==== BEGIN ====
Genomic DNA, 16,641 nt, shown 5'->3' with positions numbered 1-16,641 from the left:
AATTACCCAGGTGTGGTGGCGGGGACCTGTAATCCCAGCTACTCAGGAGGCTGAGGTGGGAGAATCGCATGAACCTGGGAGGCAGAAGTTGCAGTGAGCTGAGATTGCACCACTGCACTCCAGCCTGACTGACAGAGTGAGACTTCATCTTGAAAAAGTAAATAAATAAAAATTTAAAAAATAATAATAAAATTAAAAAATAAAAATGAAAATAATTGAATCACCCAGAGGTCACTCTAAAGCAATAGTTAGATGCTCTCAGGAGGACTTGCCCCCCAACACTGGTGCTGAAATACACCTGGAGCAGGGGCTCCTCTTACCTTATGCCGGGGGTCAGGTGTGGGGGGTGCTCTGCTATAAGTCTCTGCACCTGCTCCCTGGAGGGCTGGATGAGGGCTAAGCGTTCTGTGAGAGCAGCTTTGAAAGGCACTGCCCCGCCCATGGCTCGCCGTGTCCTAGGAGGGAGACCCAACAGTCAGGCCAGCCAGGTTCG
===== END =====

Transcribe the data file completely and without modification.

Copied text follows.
Genomic DNA, 16,641 nt, shown 5'->3' with positions numbered 1-16,641 from the left:
AATTACCCAGGTGTGGTGGCGGGGACCTGTAATCCCAGCTACTCAGGAGGCTGAGGTGGGAGAATCGCATGAACCTGGGAGGCAGAAGTTGCAGTGAGCTGAGATTGCACCACTGCACTCCAGCCTGACTGACAGAGTGAGACTTCATCTTGAAAAAGTAAATAAATAAAAATTTAAAAAATAATAATAAAATTAAAAAATAAAAATGAAAATAATTGAATCACCCAGAGGTCACTCTAAAGCAATAGTTAGATGCTCTCAGGAGGACTTGCCCCCCAACACTGGTGCTGAAATACACCTGGAGCAGGGGCTCCTCTTACCTTATGCCGGGGGTCAGGTGTGGGGGGTGCTCTGCTATAAGTCTCTGCACCTGCTCCCTGGAGGGCTGGATGAGGGCTAAGCGTTCTGTGAGAGCAGCTTTGAAAGGCACTGCCCCGCCCATGGCTCGCCGTGTCCTAGGAGGGAGACCCAACAGTCAGGCCAGCCAGGTTCG